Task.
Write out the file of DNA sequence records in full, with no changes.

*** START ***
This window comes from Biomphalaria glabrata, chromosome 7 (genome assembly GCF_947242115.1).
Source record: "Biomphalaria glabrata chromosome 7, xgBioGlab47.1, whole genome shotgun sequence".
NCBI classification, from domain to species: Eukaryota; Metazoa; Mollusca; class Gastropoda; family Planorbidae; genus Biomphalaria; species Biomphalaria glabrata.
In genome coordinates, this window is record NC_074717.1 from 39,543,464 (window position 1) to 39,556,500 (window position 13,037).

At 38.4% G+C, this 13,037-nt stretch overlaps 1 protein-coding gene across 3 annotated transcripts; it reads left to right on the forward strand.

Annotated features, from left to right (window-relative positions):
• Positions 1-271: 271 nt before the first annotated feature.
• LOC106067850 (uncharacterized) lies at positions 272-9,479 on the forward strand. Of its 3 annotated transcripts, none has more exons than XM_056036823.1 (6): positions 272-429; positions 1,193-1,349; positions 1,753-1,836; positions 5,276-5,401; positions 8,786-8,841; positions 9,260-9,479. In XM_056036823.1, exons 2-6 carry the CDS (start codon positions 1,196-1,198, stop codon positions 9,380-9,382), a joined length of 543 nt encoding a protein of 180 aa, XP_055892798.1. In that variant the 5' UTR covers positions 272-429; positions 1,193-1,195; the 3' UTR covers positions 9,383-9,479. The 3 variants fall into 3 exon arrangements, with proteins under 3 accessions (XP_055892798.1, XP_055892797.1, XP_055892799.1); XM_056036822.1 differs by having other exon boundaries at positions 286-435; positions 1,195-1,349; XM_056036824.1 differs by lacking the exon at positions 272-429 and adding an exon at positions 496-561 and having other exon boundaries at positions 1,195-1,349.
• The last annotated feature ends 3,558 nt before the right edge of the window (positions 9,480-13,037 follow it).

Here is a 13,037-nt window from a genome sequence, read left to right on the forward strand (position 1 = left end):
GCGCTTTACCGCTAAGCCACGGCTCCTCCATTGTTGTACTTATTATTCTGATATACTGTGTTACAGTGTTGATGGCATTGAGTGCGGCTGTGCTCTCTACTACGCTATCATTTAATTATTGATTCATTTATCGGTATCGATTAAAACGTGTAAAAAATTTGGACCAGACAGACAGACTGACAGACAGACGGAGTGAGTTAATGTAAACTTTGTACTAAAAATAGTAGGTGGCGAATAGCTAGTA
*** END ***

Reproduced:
This window comes from Biomphalaria glabrata, chromosome 7 (genome assembly GCF_947242115.1).
Source record: "Biomphalaria glabrata chromosome 7, xgBioGlab47.1, whole genome shotgun sequence".
NCBI classification, from domain to species: Eukaryota; Metazoa; Mollusca; class Gastropoda; family Planorbidae; genus Biomphalaria; species Biomphalaria glabrata.
In genome coordinates, this window is record NC_074717.1 from 39,543,464 (window position 1) to 39,556,500 (window position 13,037).

At 38.4% G+C, this 13,037-nt stretch overlaps 1 protein-coding gene across 3 annotated transcripts; it reads left to right on the forward strand.

Annotated features, from left to right (window-relative positions):
• Positions 1-271: 271 nt before the first annotated feature.
• LOC106067850 (uncharacterized) lies at positions 272-9,479 on the forward strand. Of its 3 annotated transcripts, none has more exons than XM_056036823.1 (6): positions 272-429; positions 1,193-1,349; positions 1,753-1,836; positions 5,276-5,401; positions 8,786-8,841; positions 9,260-9,479. In XM_056036823.1, exons 2-6 carry the CDS (start codon positions 1,196-1,198, stop codon positions 9,380-9,382), a joined length of 543 nt encoding a protein of 180 aa, XP_055892798.1. In that variant the 5' UTR covers positions 272-429; positions 1,193-1,195; the 3' UTR covers positions 9,383-9,479. The 3 variants fall into 3 exon arrangements, with proteins under 3 accessions (XP_055892798.1, XP_055892797.1, XP_055892799.1); XM_056036822.1 differs by having other exon boundaries at positions 286-435; positions 1,195-1,349; XM_056036824.1 differs by lacking the exon at positions 272-429 and adding an exon at positions 496-561 and having other exon boundaries at positions 1,195-1,349.
• The last annotated feature ends 3,558 nt before the right edge of the window (positions 9,480-13,037 follow it).

Here is a 13,037-nt window from a genome sequence, read left to right on the forward strand (position 1 = left end):
GCGCTTTACCGCTAAGCCACGGCTCCTCCATTGTTGTACTTATTATTCTGATATACTGTGTTACAGTGTTGATGGCATTGAGTGCGGCTGTGCTCTCTACTACGCTATCATTTAATTATTGATTCATTTATCGGTATCGATTAAAACGTGTAAAAAATTTGGACCAGACAGACAGACTGACAGACAGACGGAGTGAGTTAATGTAAACTTTGTACTAAAAATAGTAGGTGGCGAATAGCTAGTA